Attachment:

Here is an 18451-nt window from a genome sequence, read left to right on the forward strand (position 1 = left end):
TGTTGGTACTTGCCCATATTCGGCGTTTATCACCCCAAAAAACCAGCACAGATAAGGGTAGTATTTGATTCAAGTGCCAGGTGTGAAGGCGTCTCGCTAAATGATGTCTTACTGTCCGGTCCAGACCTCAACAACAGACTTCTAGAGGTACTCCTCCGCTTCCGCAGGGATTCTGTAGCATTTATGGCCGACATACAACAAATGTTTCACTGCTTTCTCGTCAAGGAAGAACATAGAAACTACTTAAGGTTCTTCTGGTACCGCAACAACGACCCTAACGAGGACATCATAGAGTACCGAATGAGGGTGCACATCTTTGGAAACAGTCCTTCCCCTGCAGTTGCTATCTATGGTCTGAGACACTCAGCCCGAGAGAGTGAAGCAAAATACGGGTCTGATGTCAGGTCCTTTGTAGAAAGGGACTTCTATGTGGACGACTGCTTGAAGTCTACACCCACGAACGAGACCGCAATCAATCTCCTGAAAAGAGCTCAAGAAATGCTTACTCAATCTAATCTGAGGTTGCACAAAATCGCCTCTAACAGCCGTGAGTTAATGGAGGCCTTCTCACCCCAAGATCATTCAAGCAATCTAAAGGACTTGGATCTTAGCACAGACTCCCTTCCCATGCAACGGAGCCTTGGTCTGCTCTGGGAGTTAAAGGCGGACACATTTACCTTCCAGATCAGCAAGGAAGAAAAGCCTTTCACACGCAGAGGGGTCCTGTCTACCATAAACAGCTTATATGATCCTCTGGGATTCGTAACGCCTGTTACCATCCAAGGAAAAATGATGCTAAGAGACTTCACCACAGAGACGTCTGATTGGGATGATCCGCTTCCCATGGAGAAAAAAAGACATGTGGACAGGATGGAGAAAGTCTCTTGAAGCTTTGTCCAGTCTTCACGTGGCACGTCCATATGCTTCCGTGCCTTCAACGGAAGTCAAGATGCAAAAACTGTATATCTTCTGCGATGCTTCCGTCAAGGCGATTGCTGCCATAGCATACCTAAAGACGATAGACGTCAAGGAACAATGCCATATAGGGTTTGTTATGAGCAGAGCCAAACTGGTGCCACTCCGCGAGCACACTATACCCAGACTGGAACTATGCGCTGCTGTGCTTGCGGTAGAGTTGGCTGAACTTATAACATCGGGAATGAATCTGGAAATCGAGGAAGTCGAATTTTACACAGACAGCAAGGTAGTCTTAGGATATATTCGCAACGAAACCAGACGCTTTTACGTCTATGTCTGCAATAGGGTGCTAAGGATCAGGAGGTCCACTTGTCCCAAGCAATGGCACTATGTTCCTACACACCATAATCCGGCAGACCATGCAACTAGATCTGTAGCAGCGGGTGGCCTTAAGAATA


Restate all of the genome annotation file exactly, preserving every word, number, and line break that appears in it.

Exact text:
Here is an 18451-nt window from a genome sequence, read left to right on the forward strand (position 1 = left end):
TGTTGGTACTTGCCCATATTCGGCGTTTATCACCCCAAAAAACCAGCACAGATAAGGGTAGTATTTGATTCAAGTGCCAGGTGTGAAGGCGTCTCGCTAAATGATGTCTTACTGTCCGGTCCAGACCTCAACAACAGACTTCTAGAGGTACTCCTCCGCTTCCGCAGGGATTCTGTAGCATTTATGGCCGACATACAACAAATGTTTCACTGCTTTCTCGTCAAGGAAGAACATAGAAACTACTTAAGGTTCTTCTGGTACCGCAACAACGACCCTAACGAGGACATCATAGAGTACCGAATGAGGGTGCACATCTTTGGAAACAGTCCTTCCCCTGCAGTTGCTATCTATGGTCTGAGACACTCAGCCCGAGAGAGTGAAGCAAAATACGGGTCTGATGTCAGGTCCTTTGTAGAAAGGGACTTCTATGTGGACGACTGCTTGAAGTCTACACCCACGAACGAGACCGCAATCAATCTCCTGAAAAGAGCTCAAGAAATGCTTACTCAATCTAATCTGAGGTTGCACAAAATCGCCTCTAACAGCCGTGAGTTAATGGAGGCCTTCTCACCCCAAGATCATTCAAGCAATCTAAAGGACTTGGATCTTAGCACAGACTCCCTTCCCATGCAACGGAGCCTTGGTCTGCTCTGGGAGTTAAAGGCGGACACATTTACCTTCCAGATCAGCAAGGAAGAAAAGCCTTTCACACGCAGAGGGGTCCTGTCTACCATAAACAGCTTATATGATCCTCTGGGATTCGTAACGCCTGTTACCATCCAAGGAAAAATGATGCTAAGAGACTTCACCACAGAGACGTCTGATTGGGATGATCCGCTTCCCATGGAGAAAAAAAGACATGTGGACAGGATGGAGAAAGTCTCTTGAAGCTTTGTCCAGTCTTCACGTGGCACGTCCATATGCTTCCGTGCCTTCAACGGAAGTCAAGATGCAAAAACTGTATATCTTCTGCGATGCTTCCGTCAAGGCGATTGCTGCCATAGCATACCTAAAGACGATAGACGTCAAGGAACAATGCCATATAGGGTTTGTTATGAGCAGAGCCAAACTGGTGCCACTCCGCGAGCACACTATACCCAGACTGGAACTATGCGCTGCTGTGCTTGCGGTAGAGTTGGCTGAACTTATAACATCGGGAATGAATCTGGAAATCGAGGAAGTCGAATTTTACACAGACAGCAAGGTAGTCTTAGGATATATTCGCAACGAAACCAGACGCTTTTACGTCTATGTCTGCAATAGGGTGCTAAGGATCAGGAGGTCCACTTGTCCCAAGCAATGGCACTATGTTCCTACACACCATAATCCGGCAGACCATGCAACTAGATCTGTAGCAGCGGGTGGCCTTAAGAATA